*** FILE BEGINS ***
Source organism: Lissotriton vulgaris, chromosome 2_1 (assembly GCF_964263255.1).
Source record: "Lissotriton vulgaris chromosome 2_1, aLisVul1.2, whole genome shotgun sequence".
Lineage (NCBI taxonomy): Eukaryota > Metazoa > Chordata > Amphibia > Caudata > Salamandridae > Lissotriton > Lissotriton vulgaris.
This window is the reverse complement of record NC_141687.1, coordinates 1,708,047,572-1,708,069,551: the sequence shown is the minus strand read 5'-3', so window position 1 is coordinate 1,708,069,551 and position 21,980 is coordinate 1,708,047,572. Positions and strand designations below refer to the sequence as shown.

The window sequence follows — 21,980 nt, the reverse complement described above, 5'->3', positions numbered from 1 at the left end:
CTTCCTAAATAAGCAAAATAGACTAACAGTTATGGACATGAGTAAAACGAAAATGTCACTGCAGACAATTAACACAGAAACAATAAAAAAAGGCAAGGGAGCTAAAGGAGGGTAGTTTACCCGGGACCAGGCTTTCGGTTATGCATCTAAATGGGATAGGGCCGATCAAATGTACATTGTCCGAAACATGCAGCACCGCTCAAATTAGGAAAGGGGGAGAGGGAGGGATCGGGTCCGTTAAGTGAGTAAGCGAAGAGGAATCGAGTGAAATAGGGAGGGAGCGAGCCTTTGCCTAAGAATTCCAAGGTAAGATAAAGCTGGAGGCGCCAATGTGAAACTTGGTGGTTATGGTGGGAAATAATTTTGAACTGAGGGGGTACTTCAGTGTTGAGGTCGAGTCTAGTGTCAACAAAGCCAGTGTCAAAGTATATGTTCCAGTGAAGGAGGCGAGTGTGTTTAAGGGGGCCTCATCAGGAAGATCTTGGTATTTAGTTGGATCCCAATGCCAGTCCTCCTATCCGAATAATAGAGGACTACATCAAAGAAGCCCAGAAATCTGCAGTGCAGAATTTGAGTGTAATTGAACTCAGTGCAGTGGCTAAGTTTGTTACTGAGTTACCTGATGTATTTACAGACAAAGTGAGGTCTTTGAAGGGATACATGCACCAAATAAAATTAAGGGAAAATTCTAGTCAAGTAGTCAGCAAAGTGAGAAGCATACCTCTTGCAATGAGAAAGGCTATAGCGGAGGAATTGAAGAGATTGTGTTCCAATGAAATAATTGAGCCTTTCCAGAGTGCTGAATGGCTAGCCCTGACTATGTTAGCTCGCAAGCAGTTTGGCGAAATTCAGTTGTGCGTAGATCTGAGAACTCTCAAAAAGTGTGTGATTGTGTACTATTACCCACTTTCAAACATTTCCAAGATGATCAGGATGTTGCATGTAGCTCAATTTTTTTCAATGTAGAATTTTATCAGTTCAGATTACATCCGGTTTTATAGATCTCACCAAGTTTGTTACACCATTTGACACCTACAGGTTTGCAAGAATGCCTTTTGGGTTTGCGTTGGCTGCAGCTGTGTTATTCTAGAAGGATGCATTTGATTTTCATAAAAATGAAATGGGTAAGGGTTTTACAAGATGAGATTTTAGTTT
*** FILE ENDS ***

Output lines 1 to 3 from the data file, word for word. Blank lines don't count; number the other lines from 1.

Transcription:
Source organism: Lissotriton vulgaris, chromosome 2_1 (assembly GCF_964263255.1).
Source record: "Lissotriton vulgaris chromosome 2_1, aLisVul1.2, whole genome shotgun sequence".
Lineage (NCBI taxonomy): Eukaryota > Metazoa > Chordata > Amphibia > Caudata > Salamandridae > Lissotriton > Lissotriton vulgaris.